While behind the bars, he found out that his cellmate Peter Graves has hidden $10,000 in his house. As a result, he marries the man’s widow Shelly Winter. It was his plant to retrieve the loot. But it was not easy because of the moon-eyed kids such as Sally Jane Bruch and Billy Chapin. They did not tell him about the hidden money.
Cape Fear – 1962
There are few characters in this movie as terrifying as Max Cady. He was a violent and sadistic criminal who terrifies the straight lawyer named Gregory Peck. This was lawyer sent Cady to jail for a rape case. As it is clear, Mitchum played the role of Cady. He played this role with a seething threat that gave everyone goosebumps. Especially, when he stalks the Peck’s wife played by Polly Bergen.
The role of Mitchum was not all malevolence, but more of a charismatic and calming allure in which the monster laughs while tormenting the audience. He made an appearance in the 1991 Martin Scorsese remake. In this movie, he was a cop who encourages the lawyer to take the matters into his hands and the lawyer was the same, Peck.
The Friends Of Eddie Coyle – 1973
The Friends of Eddie Coyle is having an elegiac sadness and the hyper-realistic crime drama of Peter Yates. Mitchum delivers one of his best performances as the main character. In his role, he was a little jerk who was living in a small town and barely managed to make the ends meet for his wife and kids. With his eyes riveted on a long prison sentence, he agrees to account for his criminal cohorts.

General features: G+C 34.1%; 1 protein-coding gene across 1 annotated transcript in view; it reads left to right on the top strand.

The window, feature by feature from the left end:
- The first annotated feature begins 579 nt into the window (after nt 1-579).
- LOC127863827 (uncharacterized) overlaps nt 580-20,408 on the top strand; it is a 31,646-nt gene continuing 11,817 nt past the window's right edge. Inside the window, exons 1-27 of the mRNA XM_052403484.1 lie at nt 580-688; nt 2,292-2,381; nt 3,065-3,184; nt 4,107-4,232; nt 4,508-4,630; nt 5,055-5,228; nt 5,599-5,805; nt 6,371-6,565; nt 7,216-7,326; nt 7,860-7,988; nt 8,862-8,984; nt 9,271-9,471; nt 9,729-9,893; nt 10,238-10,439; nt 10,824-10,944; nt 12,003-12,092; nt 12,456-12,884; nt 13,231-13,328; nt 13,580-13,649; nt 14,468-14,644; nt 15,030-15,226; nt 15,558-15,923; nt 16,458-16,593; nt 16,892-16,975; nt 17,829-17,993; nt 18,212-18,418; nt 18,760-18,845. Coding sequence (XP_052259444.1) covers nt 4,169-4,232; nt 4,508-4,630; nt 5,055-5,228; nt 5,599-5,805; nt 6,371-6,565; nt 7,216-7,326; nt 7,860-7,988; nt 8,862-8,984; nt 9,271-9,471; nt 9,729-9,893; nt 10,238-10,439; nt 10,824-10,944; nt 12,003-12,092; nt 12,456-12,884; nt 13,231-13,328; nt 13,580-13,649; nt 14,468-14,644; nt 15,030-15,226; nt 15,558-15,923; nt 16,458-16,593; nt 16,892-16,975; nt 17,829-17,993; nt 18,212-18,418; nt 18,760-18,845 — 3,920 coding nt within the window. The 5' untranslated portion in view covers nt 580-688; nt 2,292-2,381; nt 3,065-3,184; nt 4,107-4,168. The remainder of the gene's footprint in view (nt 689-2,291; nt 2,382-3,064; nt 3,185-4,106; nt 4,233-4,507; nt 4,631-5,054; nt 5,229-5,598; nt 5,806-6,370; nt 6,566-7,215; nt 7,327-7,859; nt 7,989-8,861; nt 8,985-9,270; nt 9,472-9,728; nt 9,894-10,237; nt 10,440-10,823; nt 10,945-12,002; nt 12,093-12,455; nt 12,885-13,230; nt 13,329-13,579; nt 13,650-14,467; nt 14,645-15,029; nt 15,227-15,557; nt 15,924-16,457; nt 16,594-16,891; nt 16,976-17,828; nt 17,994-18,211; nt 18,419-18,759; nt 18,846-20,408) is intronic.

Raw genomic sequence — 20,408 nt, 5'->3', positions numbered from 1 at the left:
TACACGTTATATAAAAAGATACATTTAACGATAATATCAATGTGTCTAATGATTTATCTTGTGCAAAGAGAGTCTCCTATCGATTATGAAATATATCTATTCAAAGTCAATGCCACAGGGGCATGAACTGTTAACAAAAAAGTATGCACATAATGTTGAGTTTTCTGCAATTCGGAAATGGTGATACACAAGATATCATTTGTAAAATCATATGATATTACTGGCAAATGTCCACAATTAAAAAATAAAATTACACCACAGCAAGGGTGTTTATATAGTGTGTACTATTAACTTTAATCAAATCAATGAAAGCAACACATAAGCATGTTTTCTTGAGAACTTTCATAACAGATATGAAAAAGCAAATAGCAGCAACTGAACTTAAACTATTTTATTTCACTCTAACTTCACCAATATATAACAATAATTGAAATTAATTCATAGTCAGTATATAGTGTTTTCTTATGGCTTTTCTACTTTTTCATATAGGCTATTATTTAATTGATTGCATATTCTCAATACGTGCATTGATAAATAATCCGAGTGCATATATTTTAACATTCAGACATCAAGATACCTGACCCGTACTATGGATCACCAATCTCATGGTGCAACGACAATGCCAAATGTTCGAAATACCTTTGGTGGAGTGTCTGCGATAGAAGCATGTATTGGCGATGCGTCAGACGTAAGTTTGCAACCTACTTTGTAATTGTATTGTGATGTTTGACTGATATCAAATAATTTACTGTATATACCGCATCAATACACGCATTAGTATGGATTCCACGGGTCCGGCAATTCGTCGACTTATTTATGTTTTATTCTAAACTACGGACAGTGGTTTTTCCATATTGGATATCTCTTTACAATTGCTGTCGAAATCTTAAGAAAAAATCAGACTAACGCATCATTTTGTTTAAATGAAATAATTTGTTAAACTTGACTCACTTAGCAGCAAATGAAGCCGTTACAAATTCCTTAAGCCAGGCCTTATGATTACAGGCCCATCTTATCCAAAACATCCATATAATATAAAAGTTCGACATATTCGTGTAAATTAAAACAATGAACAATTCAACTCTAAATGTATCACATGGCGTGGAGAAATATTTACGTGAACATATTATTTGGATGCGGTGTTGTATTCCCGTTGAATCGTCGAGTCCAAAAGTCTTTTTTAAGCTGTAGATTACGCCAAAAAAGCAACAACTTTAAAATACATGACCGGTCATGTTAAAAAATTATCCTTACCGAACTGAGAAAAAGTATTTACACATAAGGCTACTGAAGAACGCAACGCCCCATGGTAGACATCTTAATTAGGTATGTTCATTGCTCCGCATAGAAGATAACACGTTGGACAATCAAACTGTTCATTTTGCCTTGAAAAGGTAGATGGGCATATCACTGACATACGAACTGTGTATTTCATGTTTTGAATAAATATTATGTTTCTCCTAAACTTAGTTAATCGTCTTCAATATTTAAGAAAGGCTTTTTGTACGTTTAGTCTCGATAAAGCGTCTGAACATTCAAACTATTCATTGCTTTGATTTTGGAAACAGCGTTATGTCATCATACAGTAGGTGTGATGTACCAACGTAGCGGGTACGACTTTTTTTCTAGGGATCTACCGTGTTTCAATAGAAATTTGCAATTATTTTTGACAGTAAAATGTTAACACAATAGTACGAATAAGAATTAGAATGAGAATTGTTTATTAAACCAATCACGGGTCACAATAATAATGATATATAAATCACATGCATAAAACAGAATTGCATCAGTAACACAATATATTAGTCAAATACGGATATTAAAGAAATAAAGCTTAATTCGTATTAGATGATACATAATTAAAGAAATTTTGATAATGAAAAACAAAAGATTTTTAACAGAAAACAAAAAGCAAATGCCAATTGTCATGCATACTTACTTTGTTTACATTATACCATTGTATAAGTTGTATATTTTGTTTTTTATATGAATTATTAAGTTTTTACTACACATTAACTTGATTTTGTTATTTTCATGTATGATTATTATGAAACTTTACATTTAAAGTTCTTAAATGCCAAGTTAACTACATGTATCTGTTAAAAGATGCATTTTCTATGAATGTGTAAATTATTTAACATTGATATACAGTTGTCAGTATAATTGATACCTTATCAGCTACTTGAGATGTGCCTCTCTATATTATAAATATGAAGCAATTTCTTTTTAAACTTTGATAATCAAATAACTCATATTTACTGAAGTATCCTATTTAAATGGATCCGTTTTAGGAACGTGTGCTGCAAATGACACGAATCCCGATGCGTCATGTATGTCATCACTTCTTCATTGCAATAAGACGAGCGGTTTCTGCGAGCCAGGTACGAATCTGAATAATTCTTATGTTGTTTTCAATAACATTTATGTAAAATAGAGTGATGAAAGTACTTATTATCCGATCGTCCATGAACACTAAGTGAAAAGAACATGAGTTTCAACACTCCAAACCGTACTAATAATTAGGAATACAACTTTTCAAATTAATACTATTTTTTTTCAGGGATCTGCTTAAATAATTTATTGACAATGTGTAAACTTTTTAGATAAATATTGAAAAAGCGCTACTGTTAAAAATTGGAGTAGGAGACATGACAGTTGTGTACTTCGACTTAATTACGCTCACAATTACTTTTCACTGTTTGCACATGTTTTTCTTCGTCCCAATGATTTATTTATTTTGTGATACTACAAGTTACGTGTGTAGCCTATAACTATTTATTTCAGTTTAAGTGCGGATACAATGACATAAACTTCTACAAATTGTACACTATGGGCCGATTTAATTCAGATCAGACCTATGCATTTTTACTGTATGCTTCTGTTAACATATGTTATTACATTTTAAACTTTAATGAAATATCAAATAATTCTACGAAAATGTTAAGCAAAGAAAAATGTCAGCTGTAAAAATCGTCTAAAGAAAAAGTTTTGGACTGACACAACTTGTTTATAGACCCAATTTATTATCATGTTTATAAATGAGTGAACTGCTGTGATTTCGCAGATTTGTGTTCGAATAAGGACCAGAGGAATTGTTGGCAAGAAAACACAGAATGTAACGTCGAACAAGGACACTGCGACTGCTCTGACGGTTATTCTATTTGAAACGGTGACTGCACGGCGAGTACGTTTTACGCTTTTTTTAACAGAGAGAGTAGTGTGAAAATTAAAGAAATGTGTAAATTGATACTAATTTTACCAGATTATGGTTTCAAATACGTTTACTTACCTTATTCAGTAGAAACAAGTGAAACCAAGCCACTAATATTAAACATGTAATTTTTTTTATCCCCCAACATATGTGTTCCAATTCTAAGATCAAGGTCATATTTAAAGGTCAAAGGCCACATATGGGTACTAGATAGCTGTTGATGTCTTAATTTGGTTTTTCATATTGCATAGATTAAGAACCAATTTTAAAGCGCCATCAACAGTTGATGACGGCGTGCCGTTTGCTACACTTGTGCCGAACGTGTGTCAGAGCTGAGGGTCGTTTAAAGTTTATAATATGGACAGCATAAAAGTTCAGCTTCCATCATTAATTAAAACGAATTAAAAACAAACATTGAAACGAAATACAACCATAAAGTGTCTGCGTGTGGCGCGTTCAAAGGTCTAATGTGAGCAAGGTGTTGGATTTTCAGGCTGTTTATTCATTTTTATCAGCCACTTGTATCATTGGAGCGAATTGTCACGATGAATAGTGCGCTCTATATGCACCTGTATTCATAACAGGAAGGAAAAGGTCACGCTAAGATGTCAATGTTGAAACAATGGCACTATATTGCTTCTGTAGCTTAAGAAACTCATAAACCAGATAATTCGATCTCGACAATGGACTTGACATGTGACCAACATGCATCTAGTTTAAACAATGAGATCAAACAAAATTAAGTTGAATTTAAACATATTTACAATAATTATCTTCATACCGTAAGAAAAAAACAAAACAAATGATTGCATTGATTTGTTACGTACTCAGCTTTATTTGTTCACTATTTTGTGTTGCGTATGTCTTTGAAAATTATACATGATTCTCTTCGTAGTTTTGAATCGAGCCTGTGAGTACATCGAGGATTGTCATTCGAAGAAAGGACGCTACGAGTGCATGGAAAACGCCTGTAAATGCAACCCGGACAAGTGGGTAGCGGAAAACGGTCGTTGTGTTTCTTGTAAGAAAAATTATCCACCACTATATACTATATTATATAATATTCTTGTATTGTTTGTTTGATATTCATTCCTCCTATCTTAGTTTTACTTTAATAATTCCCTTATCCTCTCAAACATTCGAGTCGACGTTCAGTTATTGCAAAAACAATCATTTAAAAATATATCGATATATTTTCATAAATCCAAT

Shot on the streets of Boston, the movie is having a gritty naturalism that complements the laid-back pace. At the center is Mitchum, who was an aging thug who never got to rose through the ranks. He was seeking one last chance at greatness. It was a surprising twist that proved the old Hollywood legend is still having a few tricks up his sleeve.
The Yakuza – 1975
The Yakuza takes a B-level plot and executes it with A-level dexterity and skills. Mitchum played the role of Ex-G.I. In the role, he served in Japan in WWII. Now he was working as a private detective in the United States. After several years, he returned to his country to help an old friend Brian Keth. He helped him to save the kidnapped daughter from the infamous Japanese mafia.